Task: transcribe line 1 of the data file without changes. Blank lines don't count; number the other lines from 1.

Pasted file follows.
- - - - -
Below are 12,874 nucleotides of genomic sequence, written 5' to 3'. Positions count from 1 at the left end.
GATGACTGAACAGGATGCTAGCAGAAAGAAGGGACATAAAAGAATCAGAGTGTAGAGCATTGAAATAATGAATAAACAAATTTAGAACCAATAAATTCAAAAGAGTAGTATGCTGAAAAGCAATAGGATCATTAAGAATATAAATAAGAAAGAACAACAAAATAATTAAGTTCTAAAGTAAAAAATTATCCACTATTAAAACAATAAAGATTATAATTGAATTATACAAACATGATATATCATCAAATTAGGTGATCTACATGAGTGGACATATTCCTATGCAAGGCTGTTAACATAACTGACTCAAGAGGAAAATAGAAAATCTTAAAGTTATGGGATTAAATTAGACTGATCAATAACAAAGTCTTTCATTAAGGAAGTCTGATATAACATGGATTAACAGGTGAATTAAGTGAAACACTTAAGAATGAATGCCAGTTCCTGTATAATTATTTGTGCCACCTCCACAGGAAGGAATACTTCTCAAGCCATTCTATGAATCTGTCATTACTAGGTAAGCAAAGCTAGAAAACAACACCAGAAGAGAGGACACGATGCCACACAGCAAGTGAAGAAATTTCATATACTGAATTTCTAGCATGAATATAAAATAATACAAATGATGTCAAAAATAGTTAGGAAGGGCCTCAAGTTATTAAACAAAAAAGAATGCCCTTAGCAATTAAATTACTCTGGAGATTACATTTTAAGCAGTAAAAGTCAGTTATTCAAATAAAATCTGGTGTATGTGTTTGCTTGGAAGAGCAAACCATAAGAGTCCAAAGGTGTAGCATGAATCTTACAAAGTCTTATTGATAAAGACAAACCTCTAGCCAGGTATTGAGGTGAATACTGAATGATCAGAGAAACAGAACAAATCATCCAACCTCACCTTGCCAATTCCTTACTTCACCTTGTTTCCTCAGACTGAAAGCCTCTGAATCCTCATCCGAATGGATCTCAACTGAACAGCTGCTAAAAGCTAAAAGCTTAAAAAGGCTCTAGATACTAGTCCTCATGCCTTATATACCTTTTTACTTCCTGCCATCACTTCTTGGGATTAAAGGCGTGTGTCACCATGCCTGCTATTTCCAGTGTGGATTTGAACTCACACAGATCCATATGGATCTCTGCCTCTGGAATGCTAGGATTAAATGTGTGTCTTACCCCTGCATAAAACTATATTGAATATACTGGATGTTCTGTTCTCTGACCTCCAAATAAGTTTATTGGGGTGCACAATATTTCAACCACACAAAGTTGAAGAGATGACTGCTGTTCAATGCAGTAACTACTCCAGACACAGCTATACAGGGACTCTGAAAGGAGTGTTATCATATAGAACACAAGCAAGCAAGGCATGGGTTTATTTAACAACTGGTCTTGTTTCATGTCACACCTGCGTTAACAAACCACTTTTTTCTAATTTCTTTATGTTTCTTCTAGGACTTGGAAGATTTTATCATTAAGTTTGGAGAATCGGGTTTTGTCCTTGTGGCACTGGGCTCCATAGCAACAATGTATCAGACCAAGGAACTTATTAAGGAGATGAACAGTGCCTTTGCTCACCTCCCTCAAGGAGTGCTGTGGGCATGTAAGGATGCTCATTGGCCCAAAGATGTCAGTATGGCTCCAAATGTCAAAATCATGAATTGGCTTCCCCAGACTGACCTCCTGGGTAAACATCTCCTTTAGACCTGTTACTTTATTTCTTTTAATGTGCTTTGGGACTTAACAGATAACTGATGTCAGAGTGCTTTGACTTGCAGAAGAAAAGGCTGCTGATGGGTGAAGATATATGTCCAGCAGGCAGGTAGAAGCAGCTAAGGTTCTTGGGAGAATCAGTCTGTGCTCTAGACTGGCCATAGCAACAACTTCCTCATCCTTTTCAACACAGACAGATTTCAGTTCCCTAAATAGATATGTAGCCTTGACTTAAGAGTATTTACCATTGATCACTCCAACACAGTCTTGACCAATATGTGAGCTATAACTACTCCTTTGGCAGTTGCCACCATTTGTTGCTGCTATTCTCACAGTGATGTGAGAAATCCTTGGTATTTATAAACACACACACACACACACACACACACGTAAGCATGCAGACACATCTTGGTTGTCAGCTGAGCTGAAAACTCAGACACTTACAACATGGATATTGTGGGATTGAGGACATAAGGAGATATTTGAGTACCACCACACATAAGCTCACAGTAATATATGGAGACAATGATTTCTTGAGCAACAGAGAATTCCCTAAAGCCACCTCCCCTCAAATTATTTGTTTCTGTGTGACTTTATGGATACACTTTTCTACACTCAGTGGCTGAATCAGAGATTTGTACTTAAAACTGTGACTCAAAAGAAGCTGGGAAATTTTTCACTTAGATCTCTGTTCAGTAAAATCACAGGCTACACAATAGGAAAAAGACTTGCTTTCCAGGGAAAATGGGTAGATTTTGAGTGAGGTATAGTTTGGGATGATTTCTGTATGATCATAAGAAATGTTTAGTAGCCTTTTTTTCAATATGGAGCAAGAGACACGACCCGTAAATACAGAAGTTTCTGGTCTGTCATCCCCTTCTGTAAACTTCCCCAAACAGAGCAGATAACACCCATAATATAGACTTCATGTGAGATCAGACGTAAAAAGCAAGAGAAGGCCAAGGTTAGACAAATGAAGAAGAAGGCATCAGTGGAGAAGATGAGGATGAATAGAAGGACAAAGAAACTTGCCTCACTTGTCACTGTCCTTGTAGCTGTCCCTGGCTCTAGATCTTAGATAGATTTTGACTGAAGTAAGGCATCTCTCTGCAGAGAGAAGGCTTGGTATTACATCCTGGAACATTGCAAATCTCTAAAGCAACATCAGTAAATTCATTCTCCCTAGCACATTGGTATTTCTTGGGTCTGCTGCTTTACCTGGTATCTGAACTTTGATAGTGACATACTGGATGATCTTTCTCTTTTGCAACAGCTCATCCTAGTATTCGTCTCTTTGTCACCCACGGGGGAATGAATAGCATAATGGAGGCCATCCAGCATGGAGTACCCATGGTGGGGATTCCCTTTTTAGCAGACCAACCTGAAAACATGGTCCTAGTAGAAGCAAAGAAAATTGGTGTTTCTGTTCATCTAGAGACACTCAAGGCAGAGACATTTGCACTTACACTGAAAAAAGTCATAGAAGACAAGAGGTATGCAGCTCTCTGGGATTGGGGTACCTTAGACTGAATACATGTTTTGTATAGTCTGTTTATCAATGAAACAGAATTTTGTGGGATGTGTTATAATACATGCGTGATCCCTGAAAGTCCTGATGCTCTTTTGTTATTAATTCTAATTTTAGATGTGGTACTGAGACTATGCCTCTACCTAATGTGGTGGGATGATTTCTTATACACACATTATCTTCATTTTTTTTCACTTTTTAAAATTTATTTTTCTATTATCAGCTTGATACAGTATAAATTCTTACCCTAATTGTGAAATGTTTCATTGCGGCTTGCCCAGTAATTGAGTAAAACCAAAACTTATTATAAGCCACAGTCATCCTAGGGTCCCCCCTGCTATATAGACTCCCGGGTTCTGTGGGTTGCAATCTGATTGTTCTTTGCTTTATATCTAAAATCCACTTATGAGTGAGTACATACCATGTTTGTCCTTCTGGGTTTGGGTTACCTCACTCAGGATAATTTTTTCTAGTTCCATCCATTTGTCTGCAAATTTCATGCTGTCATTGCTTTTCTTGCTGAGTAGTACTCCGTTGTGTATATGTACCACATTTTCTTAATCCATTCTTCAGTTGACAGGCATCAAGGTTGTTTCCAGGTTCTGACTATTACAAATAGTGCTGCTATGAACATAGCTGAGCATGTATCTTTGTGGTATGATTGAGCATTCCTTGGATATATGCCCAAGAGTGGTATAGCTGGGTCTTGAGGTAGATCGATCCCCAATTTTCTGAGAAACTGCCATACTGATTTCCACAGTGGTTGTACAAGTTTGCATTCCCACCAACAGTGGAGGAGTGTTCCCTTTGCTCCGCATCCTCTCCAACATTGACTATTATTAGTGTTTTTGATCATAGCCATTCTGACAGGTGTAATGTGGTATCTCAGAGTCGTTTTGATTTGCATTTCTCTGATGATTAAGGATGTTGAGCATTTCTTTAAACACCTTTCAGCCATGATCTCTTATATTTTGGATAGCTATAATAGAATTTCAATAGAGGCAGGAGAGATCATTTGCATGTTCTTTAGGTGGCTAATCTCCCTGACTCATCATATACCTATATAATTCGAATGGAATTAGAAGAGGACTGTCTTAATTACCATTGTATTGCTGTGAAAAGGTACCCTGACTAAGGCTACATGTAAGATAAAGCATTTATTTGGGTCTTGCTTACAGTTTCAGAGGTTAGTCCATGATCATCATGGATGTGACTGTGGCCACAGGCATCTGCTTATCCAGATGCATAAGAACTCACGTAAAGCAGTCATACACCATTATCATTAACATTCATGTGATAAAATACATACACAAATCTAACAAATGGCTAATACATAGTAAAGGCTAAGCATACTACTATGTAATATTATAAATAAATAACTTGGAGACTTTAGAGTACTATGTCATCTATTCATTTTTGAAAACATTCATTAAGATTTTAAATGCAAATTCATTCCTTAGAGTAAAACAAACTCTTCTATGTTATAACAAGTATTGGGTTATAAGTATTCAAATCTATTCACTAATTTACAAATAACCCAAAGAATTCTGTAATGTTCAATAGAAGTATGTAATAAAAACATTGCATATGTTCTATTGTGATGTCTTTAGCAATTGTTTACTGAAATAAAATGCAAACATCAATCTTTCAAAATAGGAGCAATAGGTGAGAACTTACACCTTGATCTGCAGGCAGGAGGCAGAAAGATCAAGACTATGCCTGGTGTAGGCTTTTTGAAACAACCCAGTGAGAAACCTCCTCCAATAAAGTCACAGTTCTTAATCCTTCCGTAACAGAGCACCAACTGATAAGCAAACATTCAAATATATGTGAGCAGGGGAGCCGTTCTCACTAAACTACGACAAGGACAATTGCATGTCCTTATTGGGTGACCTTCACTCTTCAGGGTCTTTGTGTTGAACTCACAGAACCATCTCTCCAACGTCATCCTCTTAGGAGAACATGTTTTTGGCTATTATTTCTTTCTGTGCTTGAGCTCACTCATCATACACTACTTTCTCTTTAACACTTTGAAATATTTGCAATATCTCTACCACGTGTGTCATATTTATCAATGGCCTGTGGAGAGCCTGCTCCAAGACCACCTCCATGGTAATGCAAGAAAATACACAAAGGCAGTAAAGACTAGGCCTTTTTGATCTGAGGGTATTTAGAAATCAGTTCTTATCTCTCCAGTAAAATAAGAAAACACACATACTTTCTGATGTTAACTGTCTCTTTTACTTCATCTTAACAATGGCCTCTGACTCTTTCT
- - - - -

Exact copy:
Below are 12,874 nucleotides of genomic sequence, written 5' to 3'. Positions count from 1 at the left end.